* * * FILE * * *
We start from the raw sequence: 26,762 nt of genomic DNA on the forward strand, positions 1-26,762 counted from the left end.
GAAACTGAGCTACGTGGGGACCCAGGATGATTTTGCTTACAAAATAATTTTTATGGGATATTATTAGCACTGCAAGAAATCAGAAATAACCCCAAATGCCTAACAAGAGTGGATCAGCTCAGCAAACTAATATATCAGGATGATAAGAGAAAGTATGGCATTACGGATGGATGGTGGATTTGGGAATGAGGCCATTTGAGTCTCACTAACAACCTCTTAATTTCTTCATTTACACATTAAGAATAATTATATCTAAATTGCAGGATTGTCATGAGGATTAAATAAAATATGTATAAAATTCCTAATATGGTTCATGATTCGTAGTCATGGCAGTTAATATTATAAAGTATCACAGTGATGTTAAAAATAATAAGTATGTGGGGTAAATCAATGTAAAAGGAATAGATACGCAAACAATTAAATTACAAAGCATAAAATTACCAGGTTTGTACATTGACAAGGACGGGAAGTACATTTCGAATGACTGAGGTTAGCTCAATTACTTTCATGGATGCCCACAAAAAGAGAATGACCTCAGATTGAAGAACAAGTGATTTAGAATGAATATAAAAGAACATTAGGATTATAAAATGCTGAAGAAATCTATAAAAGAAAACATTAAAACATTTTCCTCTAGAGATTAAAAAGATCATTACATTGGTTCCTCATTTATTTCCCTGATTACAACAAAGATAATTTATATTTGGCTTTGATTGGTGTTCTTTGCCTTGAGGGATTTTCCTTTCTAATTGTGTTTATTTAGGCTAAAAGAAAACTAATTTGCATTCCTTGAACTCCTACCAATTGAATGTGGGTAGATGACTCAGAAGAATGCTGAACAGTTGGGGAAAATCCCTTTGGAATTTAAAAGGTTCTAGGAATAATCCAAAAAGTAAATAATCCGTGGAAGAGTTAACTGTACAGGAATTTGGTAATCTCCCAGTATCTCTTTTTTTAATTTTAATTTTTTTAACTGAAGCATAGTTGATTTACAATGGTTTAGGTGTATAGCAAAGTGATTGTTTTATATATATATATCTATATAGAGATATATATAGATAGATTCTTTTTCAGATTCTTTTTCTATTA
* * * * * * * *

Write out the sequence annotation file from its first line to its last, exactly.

We start from the raw sequence: 26,762 nt of genomic DNA on the forward strand, positions 1-26,762 counted from the left end.
GAAACTGAGCTACGTGGGGACCCAGGATGATTTTGCTTACAAAATAATTTTTATGGGATATTATTAGCACTGCAAGAAATCAGAAATAACCCCAAATGCCTAACAAGAGTGGATCAGCTCAGCAAACTAATATATCAGGATGATAAGAGAAAGTATGGCATTACGGATGGATGGTGGATTTGGGAATGAGGCCATTTGAGTCTCACTAACAACCTCTTAATTTCTTCATTTACACATTAAGAATAATTATATCTAAATTGCAGGATTGTCATGAGGATTAAATAAAATATGTATAAAATTCCTAATATGGTTCATGATTCGTAGTCATGGCAGTTAATATTATAAAGTATCACAGTGATGTTAAAAATAATAAGTATGTGGGGTAAATCAATGTAAAAGGAATAGATACGCAAACAATTAAATTACAAAGCATAAAATTACCAGGTTTGTACATTGACAAGGACGGGAAGTACATTTCGAATGACTGAGGTTAGCTCAATTACTTTCATGGATGCCCACAAAAAGAGAATGACCTCAGATTGAAGAACAAGTGATTTAGAATGAATATAAAAGAACATTAGGATTATAAAATGCTGAAGAAATCTATAAAAGAAAACATTAAAACATTTTCCTCTAGAGATTAAAAAGATCATTACATTGGTTCCTCATTTATTTCCCTGATTACAACAAAGATAATTTATATTTGGCTTTGATTGGTGTTCTTTGCCTTGAGGGATTTTCCTTTCTAATTGTGTTTATTTAGGCTAAAAGAAAACTAATTTGCATTCCTTGAACTCCTACCAATTGAATGTGGGTAGATGACTCAGAAGAATGCTGAACAGTTGGGGAAAATCCCTTTGGAATTTAAAAGGTTCTAGGAATAATCCAAAAAGTAAATAATCCGTGGAAGAGTTAACTGTACAGGAATTTGGTAATCTCCCAGTATCTCTTTTTTTAATTTTAATTTTTTTAACTGAAGCATAGTTGATTTACAATGGTTTAGGTGTATAGCAAAGTGATTGTTTTATATATATATATCTATATAGAGATATATATAGATAGATTCTTTTTCAGATTCTTTTTCTATTA